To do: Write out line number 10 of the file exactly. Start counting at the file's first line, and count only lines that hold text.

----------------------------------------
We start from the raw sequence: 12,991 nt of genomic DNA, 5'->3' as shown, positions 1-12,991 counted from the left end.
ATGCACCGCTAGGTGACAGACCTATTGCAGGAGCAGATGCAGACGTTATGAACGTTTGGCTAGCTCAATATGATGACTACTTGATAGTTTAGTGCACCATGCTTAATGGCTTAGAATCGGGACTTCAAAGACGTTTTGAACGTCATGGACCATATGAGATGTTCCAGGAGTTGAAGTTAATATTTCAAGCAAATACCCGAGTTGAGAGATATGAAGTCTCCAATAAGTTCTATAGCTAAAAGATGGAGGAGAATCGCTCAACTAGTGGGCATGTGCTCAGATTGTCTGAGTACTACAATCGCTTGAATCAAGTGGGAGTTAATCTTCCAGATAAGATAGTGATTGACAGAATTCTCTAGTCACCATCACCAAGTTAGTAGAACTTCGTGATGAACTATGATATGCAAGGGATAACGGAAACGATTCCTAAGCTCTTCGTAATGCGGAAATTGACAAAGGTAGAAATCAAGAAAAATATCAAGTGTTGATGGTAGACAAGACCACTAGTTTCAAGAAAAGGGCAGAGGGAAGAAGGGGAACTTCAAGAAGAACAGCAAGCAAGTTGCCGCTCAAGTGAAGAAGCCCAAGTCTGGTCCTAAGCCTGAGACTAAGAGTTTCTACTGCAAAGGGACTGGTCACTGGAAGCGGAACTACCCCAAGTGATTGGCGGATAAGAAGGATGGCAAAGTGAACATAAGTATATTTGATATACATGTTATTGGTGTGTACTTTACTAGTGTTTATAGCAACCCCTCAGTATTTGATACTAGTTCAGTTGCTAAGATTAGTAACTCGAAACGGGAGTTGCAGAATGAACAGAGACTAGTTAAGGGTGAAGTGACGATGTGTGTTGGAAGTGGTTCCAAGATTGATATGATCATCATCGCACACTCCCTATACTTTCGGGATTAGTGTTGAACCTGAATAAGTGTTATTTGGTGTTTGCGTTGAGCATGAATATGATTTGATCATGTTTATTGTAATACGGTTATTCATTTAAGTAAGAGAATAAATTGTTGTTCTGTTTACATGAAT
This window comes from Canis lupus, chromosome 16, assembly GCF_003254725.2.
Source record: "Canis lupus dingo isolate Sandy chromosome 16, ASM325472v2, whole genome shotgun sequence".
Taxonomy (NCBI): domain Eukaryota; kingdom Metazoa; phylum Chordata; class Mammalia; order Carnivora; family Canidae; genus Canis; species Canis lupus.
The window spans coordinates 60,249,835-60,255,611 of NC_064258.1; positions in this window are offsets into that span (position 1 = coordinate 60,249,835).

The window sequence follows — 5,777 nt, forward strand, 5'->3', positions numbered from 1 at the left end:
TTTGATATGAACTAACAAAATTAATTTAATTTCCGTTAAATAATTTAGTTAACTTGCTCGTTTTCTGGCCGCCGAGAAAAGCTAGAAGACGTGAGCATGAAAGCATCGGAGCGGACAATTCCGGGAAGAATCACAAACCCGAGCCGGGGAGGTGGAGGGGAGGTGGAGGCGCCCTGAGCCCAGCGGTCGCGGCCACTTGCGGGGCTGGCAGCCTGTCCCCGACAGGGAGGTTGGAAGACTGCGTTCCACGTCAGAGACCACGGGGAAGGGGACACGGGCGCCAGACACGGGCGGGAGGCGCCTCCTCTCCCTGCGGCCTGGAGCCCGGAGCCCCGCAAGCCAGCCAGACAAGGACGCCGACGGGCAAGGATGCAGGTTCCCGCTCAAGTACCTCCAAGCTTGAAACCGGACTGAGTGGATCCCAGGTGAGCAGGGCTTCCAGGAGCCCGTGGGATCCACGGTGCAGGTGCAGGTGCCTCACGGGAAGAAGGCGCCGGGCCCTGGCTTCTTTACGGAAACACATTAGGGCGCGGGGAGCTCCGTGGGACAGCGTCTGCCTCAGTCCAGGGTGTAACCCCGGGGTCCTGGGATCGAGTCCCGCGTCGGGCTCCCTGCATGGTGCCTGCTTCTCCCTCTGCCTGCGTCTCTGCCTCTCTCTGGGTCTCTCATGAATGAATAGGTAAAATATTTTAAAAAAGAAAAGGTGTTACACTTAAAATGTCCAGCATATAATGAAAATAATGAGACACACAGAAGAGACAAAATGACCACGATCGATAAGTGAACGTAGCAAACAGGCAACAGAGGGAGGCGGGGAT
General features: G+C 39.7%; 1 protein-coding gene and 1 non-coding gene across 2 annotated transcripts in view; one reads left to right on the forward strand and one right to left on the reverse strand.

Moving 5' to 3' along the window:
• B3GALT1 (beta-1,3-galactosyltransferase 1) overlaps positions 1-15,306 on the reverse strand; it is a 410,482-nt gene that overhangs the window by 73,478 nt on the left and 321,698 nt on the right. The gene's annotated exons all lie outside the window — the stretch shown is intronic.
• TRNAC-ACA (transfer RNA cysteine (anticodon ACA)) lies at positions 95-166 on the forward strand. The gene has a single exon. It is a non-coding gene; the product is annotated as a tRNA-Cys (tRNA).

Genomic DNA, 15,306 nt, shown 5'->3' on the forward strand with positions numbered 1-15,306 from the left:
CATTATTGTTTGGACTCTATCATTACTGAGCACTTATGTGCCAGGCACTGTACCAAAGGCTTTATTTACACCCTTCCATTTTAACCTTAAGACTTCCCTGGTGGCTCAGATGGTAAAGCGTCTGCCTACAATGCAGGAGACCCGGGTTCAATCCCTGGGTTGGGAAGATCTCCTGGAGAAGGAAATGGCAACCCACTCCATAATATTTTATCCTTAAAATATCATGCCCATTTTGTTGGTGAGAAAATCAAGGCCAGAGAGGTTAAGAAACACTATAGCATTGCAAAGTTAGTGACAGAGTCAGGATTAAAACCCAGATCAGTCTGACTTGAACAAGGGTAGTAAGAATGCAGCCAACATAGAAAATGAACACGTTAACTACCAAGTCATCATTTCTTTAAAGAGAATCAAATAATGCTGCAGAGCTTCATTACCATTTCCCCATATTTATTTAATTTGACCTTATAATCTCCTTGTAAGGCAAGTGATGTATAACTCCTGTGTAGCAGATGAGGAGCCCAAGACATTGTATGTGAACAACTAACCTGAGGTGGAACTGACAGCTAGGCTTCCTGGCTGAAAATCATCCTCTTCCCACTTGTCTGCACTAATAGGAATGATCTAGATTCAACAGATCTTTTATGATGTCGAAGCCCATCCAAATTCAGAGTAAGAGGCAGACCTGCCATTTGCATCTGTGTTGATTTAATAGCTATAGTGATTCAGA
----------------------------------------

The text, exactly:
Moving 5' to 3' along the window: